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Electricity > Electrical Cell Chemistry

An electrical cell is essentially two metals which sandwich an electrolyte (a liquid with free moving ions). If you connect more than one cell, you create a battery.

The tables below show typical metals and electrolytes used in some cells. Primary cells are used in standard batteries. The chemical reaction which takes place within is one way, meaning that when the chemicals are used up, the battery ceases to provide electricity.

Batteries which use secondary cells are rechargeable because the reaction is reversible. If the potential difference is applied to the battery from an external source, the reaction runs in reverse, recharging the battery.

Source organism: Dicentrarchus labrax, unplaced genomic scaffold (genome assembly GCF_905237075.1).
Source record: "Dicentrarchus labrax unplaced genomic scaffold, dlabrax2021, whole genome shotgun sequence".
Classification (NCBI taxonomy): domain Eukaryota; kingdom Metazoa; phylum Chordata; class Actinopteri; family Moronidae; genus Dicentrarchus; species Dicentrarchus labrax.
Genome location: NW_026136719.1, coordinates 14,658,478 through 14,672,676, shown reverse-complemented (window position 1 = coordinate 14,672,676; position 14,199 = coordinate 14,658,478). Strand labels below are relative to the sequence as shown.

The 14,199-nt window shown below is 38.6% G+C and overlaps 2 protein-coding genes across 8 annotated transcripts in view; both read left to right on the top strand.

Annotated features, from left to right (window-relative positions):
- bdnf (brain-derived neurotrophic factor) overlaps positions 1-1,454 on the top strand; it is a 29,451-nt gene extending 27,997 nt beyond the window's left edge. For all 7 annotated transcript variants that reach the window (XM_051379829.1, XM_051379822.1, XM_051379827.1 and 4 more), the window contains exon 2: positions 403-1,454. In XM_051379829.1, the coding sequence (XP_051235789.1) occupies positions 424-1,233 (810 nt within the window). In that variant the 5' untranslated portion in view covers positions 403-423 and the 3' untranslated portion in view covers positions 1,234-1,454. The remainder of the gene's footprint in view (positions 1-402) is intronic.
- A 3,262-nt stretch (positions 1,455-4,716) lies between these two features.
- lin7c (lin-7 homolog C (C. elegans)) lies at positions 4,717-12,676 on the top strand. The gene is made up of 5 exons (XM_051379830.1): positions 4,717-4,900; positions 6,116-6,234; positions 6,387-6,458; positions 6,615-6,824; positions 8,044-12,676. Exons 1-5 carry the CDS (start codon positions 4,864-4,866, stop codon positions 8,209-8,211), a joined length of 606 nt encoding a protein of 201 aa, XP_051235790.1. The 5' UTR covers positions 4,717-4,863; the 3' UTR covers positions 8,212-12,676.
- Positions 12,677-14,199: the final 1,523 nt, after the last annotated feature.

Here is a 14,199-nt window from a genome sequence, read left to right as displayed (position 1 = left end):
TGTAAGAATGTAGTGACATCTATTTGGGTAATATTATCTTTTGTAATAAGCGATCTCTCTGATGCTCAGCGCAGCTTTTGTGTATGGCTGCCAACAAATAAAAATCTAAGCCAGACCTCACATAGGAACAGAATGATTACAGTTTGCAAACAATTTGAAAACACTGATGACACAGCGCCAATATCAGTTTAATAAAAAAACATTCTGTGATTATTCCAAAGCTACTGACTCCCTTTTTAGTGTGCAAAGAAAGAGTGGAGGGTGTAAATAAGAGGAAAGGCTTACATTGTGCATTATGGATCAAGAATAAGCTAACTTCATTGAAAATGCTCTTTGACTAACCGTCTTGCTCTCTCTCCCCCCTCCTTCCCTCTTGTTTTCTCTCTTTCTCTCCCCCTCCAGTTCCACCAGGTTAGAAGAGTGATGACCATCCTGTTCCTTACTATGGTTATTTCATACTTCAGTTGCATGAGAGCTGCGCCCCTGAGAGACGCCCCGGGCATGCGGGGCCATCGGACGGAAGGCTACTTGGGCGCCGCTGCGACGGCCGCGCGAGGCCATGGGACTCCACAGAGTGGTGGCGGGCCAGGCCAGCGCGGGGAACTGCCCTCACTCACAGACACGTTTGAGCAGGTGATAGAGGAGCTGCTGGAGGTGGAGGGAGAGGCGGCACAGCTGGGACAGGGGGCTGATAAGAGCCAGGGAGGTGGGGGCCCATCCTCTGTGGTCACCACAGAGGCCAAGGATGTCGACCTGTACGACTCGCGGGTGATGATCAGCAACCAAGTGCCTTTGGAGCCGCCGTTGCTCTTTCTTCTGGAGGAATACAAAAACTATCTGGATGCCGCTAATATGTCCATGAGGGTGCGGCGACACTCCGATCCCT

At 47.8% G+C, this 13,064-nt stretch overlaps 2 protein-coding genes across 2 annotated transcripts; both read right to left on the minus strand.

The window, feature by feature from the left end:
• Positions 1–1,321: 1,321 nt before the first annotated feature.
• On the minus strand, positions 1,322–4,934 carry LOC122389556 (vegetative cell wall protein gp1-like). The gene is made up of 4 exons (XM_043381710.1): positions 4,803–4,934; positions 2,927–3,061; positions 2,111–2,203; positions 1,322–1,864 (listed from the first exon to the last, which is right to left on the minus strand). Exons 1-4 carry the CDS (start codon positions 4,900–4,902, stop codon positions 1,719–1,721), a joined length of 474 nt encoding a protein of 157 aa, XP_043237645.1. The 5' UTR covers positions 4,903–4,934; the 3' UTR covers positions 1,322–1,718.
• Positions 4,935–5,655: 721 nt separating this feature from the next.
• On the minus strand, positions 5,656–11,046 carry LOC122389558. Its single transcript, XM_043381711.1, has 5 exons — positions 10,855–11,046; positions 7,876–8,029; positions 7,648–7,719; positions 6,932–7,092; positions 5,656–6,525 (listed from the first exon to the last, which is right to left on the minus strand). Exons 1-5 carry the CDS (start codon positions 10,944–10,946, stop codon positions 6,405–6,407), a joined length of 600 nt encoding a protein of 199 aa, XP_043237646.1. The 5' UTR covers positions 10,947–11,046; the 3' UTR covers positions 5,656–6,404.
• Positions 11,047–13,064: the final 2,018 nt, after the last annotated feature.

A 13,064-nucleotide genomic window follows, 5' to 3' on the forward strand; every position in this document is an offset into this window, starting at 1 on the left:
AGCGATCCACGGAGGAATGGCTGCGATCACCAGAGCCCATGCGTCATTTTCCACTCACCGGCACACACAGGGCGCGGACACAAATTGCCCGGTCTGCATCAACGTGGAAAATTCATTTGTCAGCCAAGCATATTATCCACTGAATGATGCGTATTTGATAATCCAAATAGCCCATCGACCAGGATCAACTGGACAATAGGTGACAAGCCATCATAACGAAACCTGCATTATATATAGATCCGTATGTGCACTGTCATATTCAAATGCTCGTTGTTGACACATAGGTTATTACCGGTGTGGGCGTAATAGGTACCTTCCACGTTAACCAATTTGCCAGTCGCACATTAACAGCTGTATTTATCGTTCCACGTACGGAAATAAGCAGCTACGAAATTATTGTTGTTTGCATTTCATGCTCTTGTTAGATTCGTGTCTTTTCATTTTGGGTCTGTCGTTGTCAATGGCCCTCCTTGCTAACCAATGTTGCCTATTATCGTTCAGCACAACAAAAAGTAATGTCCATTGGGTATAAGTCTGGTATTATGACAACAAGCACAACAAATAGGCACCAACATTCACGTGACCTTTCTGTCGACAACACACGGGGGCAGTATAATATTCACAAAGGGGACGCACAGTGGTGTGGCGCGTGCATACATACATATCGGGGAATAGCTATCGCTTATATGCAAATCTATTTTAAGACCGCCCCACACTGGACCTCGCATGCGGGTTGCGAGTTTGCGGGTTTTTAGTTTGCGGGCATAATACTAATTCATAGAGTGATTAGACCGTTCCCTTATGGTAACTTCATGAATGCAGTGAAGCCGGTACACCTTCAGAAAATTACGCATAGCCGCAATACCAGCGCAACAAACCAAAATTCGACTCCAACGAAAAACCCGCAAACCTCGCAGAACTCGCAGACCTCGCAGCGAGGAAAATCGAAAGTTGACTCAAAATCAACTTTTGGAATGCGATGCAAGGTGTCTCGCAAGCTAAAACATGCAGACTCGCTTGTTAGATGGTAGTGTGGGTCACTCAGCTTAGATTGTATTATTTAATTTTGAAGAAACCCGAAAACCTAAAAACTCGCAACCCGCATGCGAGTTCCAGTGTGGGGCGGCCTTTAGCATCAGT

Primary Cells

Example Cathode (−) Electrolyte Anode (+)
voltaic pile
(1799)
zinc
(Zn)
brine
(saltwater)
copper
(Cu)
daniell cell
(1836)
zinc
(Zn)
zinc sulphate (ZnSO4)
copper sulfate (CuSO4)
copper
(Cu)
leclanché cell
(1866)
zinc
(Zn)
ammonium chloride
(NH4Cl)
manganese dioxide
(MnO2)
dry cell zinc
(Zn)
manganese dioxide
(MnO2)
carbon
(C)
lemon zinc
(Zn)
citric acid
(C6H8O7)
copper
(Cu)

Secondary Cells

Example Cathode (−) Electrolyte Anode (+)
lead acid lead
(Pb)
sulfuric acid
(H2SO4)
lead oxide
(PbO2)
Ni-cad nickel hydroxide
(Ni(OH)2)
potassium hydroxide
(KOH)
cadmium hydroxide
(Cd(OH)2)
nickel metal hydride nickel
(Ni)
potassium hydroxide
(KOH)
intermetallic compounds